Intersectionality of Latinx and Indigenous Peoples

Charly Lowry

I am a Native (Lumbee/Tuscarora) talking-woman from Robeson County, NC. I have traveled across the state, country, and parts of Europe. When dining while traveling, it’s not uncommon for me to enter a restaurant and be greeted in Spanish by the host/hostess. I often smile, feel proud, think of my Latinx cousins, and proceed to hit them with a “thank you” in my southern drawl that makes them want to scratch their heads while showing me to my table. When people away from home see my olive skin, curly hair, and brown eyes, they often ask, “what are you”? They often assume that I am of Spanish descent; usually Columbian or Boricua, but never Indigenous from North Carolina.

When I was in elementary school, I took a keen interest in Mexican and South American music, cultural beliefs, languages, and food; I felt electrified at the sight of seeing Mrs. Madigan, wheel her cart into our classroom to teach our Spanish lesson for the week. I realize now that the excitement I felt in my mind, body, and spirit was the collective spirit of my ancestors- nudging, reminding, and encouraging me to explore and swing from all branches of our “Indigenous Family Tree”.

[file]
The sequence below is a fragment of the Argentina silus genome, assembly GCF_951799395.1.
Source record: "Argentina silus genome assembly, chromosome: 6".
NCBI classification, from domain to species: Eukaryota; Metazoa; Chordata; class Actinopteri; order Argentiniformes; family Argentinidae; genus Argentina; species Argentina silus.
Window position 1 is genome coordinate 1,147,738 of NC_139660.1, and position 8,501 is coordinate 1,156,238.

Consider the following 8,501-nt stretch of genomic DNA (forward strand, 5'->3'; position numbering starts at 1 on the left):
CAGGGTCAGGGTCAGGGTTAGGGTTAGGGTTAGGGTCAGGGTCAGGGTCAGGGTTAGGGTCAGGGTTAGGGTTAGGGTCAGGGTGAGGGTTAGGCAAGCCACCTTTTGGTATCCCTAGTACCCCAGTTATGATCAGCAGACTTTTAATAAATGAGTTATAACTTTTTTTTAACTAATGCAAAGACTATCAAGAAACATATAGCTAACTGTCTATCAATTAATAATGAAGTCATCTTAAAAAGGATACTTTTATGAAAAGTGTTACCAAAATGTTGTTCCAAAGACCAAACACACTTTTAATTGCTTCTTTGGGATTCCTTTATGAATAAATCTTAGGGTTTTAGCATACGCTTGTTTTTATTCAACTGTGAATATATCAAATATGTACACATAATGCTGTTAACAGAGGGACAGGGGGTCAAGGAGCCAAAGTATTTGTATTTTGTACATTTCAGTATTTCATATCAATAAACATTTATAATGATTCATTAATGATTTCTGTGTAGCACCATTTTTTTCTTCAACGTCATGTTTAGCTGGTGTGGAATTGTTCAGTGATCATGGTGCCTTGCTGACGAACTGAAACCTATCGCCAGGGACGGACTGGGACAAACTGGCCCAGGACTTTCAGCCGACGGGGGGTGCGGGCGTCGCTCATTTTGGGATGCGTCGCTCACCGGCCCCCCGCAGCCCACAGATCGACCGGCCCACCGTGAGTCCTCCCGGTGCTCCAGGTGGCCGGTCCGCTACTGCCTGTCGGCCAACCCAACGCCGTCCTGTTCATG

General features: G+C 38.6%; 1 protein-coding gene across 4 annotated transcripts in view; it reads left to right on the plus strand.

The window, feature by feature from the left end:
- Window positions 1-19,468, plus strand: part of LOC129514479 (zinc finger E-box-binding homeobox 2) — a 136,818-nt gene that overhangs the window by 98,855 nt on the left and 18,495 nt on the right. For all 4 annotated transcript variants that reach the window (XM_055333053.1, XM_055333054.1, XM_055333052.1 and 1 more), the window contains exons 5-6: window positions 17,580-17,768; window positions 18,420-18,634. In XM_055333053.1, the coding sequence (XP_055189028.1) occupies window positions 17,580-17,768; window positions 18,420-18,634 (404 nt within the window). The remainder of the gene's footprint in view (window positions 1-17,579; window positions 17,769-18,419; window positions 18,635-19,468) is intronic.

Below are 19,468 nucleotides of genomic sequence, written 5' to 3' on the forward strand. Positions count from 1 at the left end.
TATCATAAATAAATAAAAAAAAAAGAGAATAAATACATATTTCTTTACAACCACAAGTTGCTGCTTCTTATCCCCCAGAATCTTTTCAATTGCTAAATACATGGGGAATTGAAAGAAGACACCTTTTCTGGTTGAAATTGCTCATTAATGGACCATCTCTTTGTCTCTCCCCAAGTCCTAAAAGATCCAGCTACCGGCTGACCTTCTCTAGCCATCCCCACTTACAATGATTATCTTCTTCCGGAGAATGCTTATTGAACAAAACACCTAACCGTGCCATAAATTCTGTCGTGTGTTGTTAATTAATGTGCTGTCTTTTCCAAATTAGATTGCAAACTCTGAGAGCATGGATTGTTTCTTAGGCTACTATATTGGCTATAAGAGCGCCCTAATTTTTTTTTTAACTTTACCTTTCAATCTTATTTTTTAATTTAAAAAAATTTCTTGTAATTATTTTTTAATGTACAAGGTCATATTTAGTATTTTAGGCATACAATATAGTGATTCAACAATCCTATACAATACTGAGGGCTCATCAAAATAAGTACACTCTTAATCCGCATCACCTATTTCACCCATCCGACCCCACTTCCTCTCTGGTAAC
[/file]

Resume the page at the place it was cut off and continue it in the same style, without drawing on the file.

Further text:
I took hold of, grasped, and embraced the concept of our Indigenous Family Tree after spending time with my mentor, Pura Fé. She is a whole Renaissance! In her song “Borders”, Pura Fé (Tuscarora/Taino) sings ever so eloquently, “We didn’t cross the border, the border crossed us.” Way before the Treaty of Guadalupe and others were signed and broken, there were no borders and Indigenous peoples moved freely north and south; they were moving alongside our Indigenous Family Tree of North America.

 This past weekend at my home in Pembroke, NC, my distant relatives gathered back in the woods to camp at night and then proceed to ride horses on a wagon trail during the day. They’ve been gathering back there for as long as I can remember; some days they ride for up to 20 miles in one day. Jovial men, women, and children form a caravan of bareback and saddle riders, along with horses pulling folks on wagons and buggies. I passed a few riders on my way to the interstate highway and my mind immediately went back to those bygone days; before modern transportation when a horse and buggy/wagon, one horse, or “Pat and Charlie” were the only options. Let’s slim our modes of transportation down to just one- Pat and Charlie aka your two feet….